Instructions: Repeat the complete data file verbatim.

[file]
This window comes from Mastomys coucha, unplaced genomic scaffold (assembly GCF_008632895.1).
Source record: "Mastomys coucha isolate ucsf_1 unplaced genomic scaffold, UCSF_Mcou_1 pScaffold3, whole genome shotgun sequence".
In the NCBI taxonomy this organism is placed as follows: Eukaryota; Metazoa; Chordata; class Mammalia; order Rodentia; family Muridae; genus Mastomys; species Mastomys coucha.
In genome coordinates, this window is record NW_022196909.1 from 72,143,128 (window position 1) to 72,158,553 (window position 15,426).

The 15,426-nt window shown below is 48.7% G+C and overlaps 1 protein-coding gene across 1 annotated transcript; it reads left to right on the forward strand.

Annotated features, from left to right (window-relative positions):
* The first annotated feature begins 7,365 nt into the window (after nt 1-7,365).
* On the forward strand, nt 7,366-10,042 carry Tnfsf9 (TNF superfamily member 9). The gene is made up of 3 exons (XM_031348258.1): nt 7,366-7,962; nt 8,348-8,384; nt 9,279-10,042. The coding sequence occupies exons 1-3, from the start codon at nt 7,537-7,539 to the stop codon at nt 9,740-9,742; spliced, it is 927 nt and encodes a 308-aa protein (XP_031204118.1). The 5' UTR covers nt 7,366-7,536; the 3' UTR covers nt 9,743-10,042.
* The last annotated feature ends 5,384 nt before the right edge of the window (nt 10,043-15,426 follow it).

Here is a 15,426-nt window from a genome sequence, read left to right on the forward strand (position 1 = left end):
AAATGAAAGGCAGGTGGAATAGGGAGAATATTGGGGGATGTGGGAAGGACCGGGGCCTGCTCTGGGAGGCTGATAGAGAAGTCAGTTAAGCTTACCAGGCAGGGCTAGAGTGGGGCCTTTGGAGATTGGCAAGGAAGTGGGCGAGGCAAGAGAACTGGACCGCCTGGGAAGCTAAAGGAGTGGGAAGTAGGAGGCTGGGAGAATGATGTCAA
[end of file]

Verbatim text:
This window comes from Mastomys coucha, unplaced genomic scaffold (assembly GCF_008632895.1).
Source record: "Mastomys coucha isolate ucsf_1 unplaced genomic scaffold, UCSF_Mcou_1 pScaffold3, whole genome shotgun sequence".
In the NCBI taxonomy this organism is placed as follows: Eukaryota; Metazoa; Chordata; class Mammalia; order Rodentia; family Muridae; genus Mastomys; species Mastomys coucha.
In genome coordinates, this window is record NW_022196909.1 from 72,143,128 (window position 1) to 72,158,553 (window position 15,426).

The 15,426-nt window shown below is 48.7% G+C and overlaps 1 protein-coding gene across 1 annotated transcript; it reads left to right on the forward strand.

Annotated features, from left to right (window-relative positions):
* The first annotated feature begins 7,365 nt into the window (after nt 1-7,365).
* On the forward strand, nt 7,366-10,042 carry Tnfsf9 (TNF superfamily member 9). The gene is made up of 3 exons (XM_031348258.1): nt 7,366-7,962; nt 8,348-8,384; nt 9,279-10,042. The coding sequence occupies exons 1-3, from the start codon at nt 7,537-7,539 to the stop codon at nt 9,740-9,742; spliced, it is 927 nt and encodes a 308-aa protein (XP_031204118.1). The 5' UTR covers nt 7,366-7,536; the 3' UTR covers nt 9,743-10,042.
* The last annotated feature ends 5,384 nt before the right edge of the window (nt 10,043-15,426 follow it).

Here is a 15,426-nt window from a genome sequence, read left to right on the forward strand (position 1 = left end):
AAATGAAAGGCAGGTGGAATAGGGAGAATATTGGGGGATGTGGGAAGGACCGGGGCCTGCTCTGGGAGGCTGATAGAGAAGTCAGTTAAGCTTACCAGGCAGGGCTAGAGTGGGGCCTTTGGAGATTGGCAAGGAAGTGGGCGAGGCAAGAGAACTGGACCGCCTGGGAAGCTAAAGGAGTGGGAAGTAGGAGGCTGGGAGAATGATGTCAA